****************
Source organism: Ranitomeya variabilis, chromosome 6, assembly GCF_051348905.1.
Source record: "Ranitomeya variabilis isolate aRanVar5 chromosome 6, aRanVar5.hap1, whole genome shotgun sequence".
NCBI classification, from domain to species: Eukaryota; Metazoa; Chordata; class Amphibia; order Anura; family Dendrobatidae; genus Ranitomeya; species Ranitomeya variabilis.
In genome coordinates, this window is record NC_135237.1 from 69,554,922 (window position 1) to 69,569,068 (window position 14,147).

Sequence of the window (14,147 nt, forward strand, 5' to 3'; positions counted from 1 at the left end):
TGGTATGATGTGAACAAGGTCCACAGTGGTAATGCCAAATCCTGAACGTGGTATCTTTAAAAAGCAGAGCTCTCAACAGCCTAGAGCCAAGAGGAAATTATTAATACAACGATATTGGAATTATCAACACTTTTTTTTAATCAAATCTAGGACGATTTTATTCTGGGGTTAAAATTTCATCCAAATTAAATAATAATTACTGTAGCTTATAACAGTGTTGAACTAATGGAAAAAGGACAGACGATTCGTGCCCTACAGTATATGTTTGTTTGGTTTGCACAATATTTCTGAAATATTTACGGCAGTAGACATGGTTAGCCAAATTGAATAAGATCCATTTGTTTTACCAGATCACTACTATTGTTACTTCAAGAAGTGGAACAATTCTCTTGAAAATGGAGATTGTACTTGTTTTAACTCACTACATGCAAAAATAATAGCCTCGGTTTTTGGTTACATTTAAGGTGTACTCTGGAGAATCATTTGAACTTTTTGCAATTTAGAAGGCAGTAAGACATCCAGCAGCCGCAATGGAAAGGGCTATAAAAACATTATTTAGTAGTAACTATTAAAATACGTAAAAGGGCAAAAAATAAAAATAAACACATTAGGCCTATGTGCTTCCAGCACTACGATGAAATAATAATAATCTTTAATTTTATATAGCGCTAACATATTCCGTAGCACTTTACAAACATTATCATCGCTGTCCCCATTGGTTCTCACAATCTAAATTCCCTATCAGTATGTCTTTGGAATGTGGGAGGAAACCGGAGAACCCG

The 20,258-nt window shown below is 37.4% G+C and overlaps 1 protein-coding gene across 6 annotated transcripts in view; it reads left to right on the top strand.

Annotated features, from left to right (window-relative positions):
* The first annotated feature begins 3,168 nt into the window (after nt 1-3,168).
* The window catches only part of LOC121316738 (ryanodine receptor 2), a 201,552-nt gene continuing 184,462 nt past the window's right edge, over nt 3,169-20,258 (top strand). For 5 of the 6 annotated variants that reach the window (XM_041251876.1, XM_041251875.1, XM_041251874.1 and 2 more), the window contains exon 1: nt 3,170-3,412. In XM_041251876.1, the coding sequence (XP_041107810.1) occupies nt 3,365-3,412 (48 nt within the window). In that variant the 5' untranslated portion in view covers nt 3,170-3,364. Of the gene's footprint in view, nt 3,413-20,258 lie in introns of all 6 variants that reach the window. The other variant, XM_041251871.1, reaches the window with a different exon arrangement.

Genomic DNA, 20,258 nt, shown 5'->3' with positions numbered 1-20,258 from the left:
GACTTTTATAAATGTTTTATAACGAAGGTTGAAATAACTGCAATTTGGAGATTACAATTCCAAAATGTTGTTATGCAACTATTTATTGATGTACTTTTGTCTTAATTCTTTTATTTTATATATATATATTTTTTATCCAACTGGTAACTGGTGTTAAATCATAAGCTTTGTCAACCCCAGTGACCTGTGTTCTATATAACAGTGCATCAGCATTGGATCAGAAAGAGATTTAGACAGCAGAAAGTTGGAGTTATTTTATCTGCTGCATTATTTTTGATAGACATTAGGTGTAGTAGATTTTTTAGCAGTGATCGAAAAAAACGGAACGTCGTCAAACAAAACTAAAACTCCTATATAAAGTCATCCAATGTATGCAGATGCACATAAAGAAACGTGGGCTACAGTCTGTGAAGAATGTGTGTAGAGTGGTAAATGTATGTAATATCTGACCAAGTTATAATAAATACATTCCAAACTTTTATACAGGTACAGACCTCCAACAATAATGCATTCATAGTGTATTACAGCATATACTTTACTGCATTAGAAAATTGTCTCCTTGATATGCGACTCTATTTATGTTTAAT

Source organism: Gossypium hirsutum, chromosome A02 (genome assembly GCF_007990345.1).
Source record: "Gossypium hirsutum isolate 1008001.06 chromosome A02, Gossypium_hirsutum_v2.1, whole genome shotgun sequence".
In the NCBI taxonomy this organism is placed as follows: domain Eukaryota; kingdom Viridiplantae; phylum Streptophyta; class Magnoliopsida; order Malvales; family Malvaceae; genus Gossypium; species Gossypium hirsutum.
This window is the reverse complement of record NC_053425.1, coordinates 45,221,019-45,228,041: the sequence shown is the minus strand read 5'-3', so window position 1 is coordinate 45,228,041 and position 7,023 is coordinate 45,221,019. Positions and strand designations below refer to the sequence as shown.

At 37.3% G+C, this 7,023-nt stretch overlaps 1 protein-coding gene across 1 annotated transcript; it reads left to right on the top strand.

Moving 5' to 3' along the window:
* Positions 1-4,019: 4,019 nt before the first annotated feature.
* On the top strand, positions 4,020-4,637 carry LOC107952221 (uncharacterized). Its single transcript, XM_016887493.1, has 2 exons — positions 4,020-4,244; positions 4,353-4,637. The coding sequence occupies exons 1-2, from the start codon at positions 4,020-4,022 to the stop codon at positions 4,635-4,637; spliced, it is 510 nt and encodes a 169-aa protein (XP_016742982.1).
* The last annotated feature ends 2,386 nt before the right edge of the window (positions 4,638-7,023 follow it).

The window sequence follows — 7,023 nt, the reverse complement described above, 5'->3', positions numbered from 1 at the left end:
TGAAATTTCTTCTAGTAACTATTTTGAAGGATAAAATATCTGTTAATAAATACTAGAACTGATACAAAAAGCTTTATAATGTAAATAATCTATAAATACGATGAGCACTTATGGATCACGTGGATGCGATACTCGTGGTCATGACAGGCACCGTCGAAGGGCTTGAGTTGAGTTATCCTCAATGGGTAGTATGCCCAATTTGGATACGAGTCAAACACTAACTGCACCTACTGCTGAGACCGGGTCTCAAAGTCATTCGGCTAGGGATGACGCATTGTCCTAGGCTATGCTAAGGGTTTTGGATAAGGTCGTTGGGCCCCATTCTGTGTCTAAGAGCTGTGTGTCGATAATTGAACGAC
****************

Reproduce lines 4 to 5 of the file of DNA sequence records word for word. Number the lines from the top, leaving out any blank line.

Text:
In genome coordinates, this window is record NC_135237.1 from 69,554,922 (window position 1) to 69,569,068 (window position 14,147).

Sequence of the window (14,147 nt, forward strand, 5' to 3'; positions counted from 1 at the left end):